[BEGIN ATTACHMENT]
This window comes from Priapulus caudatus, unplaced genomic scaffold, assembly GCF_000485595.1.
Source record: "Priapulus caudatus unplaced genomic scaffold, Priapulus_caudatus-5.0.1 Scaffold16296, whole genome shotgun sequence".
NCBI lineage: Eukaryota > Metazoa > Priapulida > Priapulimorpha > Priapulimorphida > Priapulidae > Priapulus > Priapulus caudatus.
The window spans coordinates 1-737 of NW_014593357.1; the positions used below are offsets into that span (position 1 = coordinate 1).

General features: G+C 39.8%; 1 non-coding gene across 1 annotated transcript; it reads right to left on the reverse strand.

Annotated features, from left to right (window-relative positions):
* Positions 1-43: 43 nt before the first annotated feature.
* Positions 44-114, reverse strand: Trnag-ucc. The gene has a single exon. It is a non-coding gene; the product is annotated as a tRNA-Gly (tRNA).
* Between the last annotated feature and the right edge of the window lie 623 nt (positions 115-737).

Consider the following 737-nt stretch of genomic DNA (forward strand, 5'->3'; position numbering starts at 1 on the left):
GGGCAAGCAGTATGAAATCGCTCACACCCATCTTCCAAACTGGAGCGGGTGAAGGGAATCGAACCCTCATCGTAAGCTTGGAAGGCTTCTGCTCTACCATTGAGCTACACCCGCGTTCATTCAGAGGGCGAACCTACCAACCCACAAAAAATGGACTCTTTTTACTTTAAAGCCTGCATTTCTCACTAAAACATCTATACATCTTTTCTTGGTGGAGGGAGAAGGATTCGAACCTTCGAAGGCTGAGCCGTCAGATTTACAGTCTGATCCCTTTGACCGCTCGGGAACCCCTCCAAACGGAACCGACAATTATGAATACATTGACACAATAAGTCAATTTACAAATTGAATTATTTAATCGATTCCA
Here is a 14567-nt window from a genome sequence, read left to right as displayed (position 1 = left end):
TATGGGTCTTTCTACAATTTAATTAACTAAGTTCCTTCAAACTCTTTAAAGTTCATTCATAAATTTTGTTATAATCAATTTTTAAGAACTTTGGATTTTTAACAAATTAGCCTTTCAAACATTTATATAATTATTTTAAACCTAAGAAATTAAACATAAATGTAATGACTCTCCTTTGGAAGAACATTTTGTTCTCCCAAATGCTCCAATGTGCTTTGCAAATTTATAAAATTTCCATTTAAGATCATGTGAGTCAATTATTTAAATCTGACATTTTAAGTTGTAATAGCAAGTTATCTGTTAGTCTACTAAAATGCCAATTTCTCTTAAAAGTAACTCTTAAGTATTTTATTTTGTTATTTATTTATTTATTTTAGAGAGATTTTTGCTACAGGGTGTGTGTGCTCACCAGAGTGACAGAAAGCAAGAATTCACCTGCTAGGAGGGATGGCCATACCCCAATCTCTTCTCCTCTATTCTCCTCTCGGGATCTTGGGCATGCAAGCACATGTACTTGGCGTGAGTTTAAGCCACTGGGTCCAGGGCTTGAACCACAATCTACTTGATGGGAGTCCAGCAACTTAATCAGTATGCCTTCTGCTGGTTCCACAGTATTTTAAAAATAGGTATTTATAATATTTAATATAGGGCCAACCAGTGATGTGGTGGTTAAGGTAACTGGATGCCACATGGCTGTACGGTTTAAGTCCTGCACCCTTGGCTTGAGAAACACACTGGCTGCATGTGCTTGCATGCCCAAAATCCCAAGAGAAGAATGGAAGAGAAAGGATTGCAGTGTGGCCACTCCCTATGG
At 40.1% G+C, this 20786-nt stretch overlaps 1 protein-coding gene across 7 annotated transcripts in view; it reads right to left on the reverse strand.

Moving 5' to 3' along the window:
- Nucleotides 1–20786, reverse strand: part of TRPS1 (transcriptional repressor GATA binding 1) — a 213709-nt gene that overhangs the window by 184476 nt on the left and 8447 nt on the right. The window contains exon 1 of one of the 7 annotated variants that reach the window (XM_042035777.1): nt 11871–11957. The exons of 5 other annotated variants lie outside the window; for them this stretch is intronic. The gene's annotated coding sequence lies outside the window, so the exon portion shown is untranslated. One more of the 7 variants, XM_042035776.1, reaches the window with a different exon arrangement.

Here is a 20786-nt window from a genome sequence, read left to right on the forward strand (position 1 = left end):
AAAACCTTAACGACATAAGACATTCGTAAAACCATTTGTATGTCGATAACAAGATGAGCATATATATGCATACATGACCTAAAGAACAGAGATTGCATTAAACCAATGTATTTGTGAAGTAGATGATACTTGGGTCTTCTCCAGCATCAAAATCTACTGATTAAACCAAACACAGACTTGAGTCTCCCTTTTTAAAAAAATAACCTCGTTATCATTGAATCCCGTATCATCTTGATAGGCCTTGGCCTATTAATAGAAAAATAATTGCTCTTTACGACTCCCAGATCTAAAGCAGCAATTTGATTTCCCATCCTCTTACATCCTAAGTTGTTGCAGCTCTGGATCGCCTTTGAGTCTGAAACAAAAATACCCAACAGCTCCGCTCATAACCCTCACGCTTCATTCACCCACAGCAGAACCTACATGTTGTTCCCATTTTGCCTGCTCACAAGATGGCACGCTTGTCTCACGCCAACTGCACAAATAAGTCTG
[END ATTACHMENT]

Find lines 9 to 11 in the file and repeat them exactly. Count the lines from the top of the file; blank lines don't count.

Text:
* Between the last annotated feature and the right edge of the window lie 623 nt (positions 115-737).

Consider the following 737-nt stretch of genomic DNA (forward strand, 5'->3'; position numbering starts at 1 on the left):
GGGCAAGCAGTATGAAATCGCTCACACCCATCTTCCAAACTGGAGCGGGTGAAGGGAATCGAACCCTCATCGTAAGCTTGGAAGGCTTCTGCTCTACCATTGAGCTACACCCGCGTTCATTCAGAGGGCGAACCTACCAACCCACAAAAAATGGACTCTTTTTACTTTAAAGCCTGCATTTCTCACTAAAACATCTATACATCTTTTCTTGGTGGAGGGAGAAGGATTCGAACCTTCGAAGGCTGAGCCGTCAGATTTACAGTCTGATCCCTTTGACCGCTCGGGAACCCCTCCAAACGGAACCGACAATTATGAATACATTGACACAATAAGTCAATTTACAAATTGAATTATTTAATCGATTCCA